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wboz

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PostPosted: Thu 30 Apr 2015, 09:43    Post subject:  

Are you certain that the faster the solid state storage can be written, the fewer times it can be written?

I understood that the limitation on lifespan was a function of how many times each location is written to.

In testing, SSDs always end up having a lifespan that exceeds any reasonable use case. Yet I hear all the time about phone flash storage (invariably eMMC) or SSDs that have corrupted data ... or problems with deleting files that doesn't actually free up space. I think the core problem is that manufacturers view solid state as a commodity, and they tolerate flaws that the true "storage" customer wouldn't put up with.

I absolutely buy the use of SSD as boot and medium-term storage. But I'm about to add a HDD for my desktop because I think it's more likely to preserve my stuff long term. I used to say that "I have never had a HDD actually fail" but it actually isn't true ... I have. They've just given warning because of the mechanical noise! Maybe that's why SSD upset people. You never know when it's going to go.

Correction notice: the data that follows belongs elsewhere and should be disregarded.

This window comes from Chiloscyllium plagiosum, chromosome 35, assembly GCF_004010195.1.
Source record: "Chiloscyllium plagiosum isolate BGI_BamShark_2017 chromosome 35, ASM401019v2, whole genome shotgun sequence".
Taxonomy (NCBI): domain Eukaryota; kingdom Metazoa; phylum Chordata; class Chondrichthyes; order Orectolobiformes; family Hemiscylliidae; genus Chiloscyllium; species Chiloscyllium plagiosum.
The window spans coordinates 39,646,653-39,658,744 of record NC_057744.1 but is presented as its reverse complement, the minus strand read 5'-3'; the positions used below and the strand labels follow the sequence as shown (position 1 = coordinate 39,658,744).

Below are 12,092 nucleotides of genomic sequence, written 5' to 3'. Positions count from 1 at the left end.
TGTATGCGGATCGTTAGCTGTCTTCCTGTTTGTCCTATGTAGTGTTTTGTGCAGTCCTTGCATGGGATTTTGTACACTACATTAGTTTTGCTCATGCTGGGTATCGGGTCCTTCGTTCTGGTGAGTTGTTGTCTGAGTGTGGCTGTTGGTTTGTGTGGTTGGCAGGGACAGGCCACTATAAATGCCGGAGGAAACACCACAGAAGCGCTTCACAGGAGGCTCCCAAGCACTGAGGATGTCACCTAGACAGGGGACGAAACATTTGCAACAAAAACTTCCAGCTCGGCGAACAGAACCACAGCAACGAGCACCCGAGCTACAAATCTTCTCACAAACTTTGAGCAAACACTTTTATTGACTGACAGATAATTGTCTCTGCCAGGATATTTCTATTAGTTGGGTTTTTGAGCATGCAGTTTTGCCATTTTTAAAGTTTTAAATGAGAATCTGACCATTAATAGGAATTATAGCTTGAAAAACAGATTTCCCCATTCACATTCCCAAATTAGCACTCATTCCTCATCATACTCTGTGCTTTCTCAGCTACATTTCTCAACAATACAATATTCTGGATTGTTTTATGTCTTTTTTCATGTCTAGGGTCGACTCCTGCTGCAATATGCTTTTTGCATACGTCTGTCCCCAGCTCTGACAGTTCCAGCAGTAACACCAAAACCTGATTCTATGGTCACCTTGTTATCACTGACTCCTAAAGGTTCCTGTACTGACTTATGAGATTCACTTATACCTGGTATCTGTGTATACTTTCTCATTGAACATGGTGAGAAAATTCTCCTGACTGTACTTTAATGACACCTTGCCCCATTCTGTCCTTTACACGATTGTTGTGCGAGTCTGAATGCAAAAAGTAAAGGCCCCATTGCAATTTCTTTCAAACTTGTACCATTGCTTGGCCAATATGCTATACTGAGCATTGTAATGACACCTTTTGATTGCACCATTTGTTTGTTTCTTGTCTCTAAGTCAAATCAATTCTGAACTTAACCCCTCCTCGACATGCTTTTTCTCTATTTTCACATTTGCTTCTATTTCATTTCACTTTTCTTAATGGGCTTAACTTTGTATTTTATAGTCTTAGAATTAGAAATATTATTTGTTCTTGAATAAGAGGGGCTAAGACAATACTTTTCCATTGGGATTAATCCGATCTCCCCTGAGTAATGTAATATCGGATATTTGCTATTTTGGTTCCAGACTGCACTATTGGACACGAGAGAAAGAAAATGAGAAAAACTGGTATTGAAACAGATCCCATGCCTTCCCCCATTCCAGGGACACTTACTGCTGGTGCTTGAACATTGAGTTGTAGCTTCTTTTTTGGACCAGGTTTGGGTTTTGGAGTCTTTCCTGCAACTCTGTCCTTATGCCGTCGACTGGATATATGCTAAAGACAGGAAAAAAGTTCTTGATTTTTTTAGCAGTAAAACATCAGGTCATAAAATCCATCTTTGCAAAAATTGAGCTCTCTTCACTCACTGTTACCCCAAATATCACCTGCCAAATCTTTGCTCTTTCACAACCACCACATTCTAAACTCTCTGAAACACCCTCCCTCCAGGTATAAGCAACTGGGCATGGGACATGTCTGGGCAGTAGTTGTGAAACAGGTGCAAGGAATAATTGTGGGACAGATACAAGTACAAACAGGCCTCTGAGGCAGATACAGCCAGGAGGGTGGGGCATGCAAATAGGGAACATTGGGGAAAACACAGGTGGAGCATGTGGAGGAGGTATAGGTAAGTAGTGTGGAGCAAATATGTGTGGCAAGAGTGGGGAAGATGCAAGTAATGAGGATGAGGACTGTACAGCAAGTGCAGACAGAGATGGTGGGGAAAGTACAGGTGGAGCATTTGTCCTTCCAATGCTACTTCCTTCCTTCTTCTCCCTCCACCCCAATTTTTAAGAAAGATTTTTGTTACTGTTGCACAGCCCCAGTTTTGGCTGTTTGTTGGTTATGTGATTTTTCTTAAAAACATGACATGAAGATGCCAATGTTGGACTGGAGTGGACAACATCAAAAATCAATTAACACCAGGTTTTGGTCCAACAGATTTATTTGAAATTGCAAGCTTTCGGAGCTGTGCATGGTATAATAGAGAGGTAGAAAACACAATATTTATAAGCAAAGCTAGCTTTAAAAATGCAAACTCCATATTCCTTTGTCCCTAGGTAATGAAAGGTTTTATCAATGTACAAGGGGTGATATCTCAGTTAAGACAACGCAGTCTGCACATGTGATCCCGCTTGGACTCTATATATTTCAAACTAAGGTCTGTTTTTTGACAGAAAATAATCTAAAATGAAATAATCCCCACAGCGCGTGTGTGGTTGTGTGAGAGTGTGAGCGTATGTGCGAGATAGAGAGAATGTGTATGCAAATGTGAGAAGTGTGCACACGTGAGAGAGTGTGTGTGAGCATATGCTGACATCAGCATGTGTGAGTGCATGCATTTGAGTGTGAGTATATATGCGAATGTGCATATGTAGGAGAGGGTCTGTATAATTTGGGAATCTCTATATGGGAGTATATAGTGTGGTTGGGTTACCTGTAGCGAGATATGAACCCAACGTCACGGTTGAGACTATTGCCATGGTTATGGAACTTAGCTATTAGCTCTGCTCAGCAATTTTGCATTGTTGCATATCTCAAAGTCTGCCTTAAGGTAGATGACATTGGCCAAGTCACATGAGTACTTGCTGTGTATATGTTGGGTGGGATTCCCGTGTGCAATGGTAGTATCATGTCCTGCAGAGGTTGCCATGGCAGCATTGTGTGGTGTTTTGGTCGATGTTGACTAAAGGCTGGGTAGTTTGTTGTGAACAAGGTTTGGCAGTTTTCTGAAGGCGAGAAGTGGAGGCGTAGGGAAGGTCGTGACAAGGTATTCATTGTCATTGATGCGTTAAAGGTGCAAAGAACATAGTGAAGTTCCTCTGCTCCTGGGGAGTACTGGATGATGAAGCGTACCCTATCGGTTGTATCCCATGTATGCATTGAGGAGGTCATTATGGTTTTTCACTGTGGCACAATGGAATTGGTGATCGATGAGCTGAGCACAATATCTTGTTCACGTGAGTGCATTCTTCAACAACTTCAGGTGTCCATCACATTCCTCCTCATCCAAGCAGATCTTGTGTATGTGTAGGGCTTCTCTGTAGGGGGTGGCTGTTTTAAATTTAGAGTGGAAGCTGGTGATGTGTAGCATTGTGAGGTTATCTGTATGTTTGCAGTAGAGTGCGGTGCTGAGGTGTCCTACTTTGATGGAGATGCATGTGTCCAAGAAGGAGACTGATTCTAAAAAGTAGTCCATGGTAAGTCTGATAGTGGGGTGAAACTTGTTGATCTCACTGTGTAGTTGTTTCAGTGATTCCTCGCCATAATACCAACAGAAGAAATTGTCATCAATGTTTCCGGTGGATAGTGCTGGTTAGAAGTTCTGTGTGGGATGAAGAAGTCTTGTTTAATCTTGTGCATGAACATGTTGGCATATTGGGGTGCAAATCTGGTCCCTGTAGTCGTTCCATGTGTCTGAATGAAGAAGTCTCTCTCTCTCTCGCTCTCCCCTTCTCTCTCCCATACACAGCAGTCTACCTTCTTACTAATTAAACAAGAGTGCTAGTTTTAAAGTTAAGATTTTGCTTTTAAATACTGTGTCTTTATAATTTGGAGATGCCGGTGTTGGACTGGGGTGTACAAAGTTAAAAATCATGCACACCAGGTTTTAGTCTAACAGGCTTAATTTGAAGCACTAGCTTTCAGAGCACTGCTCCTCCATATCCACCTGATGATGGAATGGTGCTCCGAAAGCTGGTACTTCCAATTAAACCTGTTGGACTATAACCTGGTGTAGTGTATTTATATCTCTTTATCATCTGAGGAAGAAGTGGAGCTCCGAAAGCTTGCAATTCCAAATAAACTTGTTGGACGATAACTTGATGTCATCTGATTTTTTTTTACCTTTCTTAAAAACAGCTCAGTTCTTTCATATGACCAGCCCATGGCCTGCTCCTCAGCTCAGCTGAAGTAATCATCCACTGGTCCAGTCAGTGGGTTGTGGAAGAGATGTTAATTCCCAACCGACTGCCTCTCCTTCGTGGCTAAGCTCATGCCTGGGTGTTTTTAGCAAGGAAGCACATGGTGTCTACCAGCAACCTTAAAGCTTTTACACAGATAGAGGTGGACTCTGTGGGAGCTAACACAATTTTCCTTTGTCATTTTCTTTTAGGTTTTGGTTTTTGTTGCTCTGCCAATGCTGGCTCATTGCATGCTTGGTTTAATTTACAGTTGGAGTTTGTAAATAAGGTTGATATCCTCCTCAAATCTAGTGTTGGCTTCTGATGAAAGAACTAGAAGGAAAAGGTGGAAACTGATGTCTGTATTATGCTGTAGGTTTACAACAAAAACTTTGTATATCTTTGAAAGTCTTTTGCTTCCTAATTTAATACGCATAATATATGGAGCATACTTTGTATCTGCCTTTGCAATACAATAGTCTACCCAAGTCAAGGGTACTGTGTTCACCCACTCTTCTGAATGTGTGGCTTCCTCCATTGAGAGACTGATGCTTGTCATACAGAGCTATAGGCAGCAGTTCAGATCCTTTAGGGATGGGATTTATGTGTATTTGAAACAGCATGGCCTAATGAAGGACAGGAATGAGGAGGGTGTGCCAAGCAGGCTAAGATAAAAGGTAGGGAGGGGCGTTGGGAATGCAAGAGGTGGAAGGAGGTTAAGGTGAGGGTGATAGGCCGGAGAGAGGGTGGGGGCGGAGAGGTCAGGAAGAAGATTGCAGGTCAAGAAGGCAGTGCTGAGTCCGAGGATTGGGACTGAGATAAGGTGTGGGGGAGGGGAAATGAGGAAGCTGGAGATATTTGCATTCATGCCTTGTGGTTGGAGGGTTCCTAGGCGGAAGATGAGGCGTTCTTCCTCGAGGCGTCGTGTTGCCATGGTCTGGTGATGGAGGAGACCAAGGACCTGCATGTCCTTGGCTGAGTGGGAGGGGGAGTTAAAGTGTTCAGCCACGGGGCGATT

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bark_bark_bark

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PostPosted: Thu 30 Apr 2015, 11:11    Post subject:  

Hard Disk Drive Master Race!
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gcmartin


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PostPosted: Wed 03 Jun 2015, 17:46    Post subject:  

Opening post is updated as there have been 2 important announcements of technology moves for our awareness. It is expressly remarked in this post.
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corvus


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PostPosted: Mon 27 Jul 2015, 07:11    Post subject:    

I believe that the following article don't leaves doubts on the reliability of SSDs.

https://blog.korelogic.com/blog/2015/03/24#ssds-evidence-storage-issues

Thanks to all who participated in this discussion it has avoided me from making a mistake. Very Happy

Regards